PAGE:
He writes:  “What makes for a ‘just city’ according to Jewish tradition?  What is the overall responsibility of its citizens to those who are in need? Is there a limit to that responsibility? How do you balance legitimate self-interest with helping the poor? How do you navigate endless needs and issues of fraud? What institutions are necessary for a just city? We will look at rabbinical and biblical texts to help us explore these questions.”

And we’ll conclude with a Mincha service at 4 pm (sharp — it’s a short service), followed by seudah shlishit (shabbat snack).  Rabbi Michael, Erica Ackerman, and Debbie Zivan will read Torah.  All are welcome, at the JCC.  PLEASE RSVP, here. (We need to make minyan, and estimate food.)

Please join us for this discussion, and to say farewell to Rabbi Michael and thank him for his time with us.

Tu B’Shevat Shabbaton

TreeOur Tu B’Shevat Shabbaton was a great success.  Read all about the text study here, and the seder here.

 

 


 

We’re excited to announce a Tu B’Shevat Shabbaton, the weekend of Jan. 22, with three events, all led by visiting Rabbi Michael Strassfeld, Rabbi Emeritus of the Society for the Advancement of Judaism. The Shabbaton will be environmentally-themed throughout.

 

  1. Our regular Fourth Friday Kabbalat Shabbat service and potluck, at the JCC.  This will start with a Tot Shabbat gathering for preschoolers and their families, at 5:45 pm.  Childcare (and pizza for the kids) are available starting 6:15.  (RSVP to Clare Kinberg for either or both.) The service starts at 6:30.  Bring something for the vegetarian potluck dinner that follows.
  2. Saturday text study and discussion: 4 pm
  3. Saturday Tu B’Shevat Seder: 5:30 pm.  With vegetarian supper.  Free, but reservations are required.  RSVP at http://shabbaton-FoodLandJustice.eventbrite.com.  Note: there will be a separate kid-friendly event at the same time, done in time for its participants to join the full group for supper.

Rabbi Strassfeld explains: “The classic Jewish texts about the environment [Deuteronomy 20:19-20; Rambam, Mishneh Torah, Laws of Kings and Wars 6:8, 10] prohibit the wanton destruction of nature. The stress on wanton destruction implies that the destruction of natural resources is permissible if it benefits human beings. For the text study on Shabbat, we will study other Jewish texts to see how Judaism can help us to create a contemporary environmental ethic rooted in the value of all things.”

The Tu B’Shevat seder that will follow is structured around eating of four different kinds of fruit, coupled with readings, songs and kavanot/reflections. The  Kabbalists of Safed created a Tu B’Shevat seder in the 17th century, loosely modeled on the Passover seder. Over the past several decades, Jews across the world have used Tu B’Shevat as a time to focus on the environment. Rabbi Strassfeld notes, “Our Tu B’Shevat seder will combine the focus on personal growth of the Jewish mystics with contemporary ecological concerns.”  Detroit’s Congregation T’Chiyah and its Rabbi, Alana Alpert, will be joining the Ann Arbor community for the seder, as will several Hazon Detroit fellows.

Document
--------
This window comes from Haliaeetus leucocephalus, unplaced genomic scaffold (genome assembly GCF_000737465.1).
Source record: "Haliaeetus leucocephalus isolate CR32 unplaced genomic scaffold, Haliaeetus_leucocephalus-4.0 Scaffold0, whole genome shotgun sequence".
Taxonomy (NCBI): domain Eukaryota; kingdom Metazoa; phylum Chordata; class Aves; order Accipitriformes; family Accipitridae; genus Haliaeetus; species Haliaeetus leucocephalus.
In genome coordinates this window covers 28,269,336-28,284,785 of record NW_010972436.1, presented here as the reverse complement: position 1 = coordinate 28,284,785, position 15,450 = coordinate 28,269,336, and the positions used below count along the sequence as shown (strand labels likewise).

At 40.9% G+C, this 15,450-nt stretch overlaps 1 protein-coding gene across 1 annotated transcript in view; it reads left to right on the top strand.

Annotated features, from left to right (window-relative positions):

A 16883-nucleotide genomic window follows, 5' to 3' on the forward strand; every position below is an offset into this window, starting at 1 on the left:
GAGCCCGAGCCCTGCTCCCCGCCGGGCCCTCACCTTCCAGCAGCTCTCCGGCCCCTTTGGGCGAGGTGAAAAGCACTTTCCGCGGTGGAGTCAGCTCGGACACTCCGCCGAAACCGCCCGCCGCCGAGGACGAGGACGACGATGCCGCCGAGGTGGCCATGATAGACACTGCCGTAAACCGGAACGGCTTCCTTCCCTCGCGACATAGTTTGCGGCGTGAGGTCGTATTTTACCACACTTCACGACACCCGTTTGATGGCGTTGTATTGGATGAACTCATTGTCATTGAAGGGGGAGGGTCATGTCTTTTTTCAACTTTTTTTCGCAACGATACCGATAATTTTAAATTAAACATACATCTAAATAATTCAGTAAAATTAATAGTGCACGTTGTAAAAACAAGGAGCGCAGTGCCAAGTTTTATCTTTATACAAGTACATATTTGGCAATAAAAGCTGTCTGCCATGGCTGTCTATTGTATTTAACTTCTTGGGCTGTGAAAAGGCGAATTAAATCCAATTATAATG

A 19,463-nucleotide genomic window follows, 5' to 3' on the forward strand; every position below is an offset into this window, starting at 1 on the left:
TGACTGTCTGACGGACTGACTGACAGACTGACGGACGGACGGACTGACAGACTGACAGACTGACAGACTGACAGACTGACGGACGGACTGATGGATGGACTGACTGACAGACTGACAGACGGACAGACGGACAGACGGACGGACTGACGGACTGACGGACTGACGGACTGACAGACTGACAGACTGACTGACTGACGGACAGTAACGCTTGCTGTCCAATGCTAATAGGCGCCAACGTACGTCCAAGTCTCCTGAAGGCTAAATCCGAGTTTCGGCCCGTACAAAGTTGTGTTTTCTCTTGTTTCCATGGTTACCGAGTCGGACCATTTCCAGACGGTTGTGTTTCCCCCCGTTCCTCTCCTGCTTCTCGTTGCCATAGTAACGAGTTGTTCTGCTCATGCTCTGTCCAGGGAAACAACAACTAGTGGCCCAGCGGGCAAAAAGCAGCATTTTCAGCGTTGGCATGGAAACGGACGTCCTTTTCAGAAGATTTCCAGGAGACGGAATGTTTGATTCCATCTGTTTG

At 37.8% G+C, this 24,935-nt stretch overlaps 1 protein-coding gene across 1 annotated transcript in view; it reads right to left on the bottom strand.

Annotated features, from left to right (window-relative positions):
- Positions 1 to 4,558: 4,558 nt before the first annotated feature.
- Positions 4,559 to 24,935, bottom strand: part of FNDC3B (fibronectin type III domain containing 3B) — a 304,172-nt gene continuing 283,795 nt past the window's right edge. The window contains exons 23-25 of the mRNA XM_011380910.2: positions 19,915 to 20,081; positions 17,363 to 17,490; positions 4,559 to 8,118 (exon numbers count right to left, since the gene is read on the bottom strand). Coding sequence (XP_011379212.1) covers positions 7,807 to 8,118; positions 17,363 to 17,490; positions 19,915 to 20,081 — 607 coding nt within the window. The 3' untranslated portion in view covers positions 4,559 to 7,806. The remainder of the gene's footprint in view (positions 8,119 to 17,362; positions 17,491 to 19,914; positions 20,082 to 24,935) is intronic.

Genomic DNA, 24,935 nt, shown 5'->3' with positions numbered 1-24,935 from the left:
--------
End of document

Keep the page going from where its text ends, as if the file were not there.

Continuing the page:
The events are co-sponsored by AARC and the Jewish Alliance for Food, Land, & Justice.  They are a continuation from last year’s year-long exploration of the teachings of Shmita, and are funded by an impact grant from the Jewish Federation of Greater Ann Arbor.  AARC and the Alliance welcome all community members to join any or all these Shabbaton activities; the events are free, but online registration is required.

Our flyer is below.  Please feel free to download, print and share it!

2015-12-Shabbaton-ad

MJ_Strassfeld_photo-B&WRabbi Michael Strassfeld is the author, editor, or co-editor of numerous books and articles, including three versions of the Jewish Catalog, A Shabbat Haggadah: Ritual and Study Texts for the Home; and Jewish Holidays, a guide to the holidays used in many Jewish households.  Since the 1973 appearance of the first Jewish Catalog, subtitled “a do it yourself kit,” Rabbi Strassfeld’s books have been the go-to publications for progressive American Jews seeking explanations, contemporary readings, and resources relating to traditions and holidays.

 

 

Four Worlds of the Tu B’Shevat Seder

by Idelle Hammond-Sass

TreesClappingWatercolorOn Saturday evening January 23, AARC visiting rabbi Michael Strassfeld led about 60 people on a ritual journey through the mystical four worlds of the Kabbalists, exploring the different qualities of each world and our relationship to them. The Tu B’Shevat seder, modeled loosely after the Passover seder, was created by the mystics of S’fad in the 16th century, but the original holiday itself grew out of ancient tithing, and later was associated with planting trees in Israel and caring for the land.

Seder-01-23-2016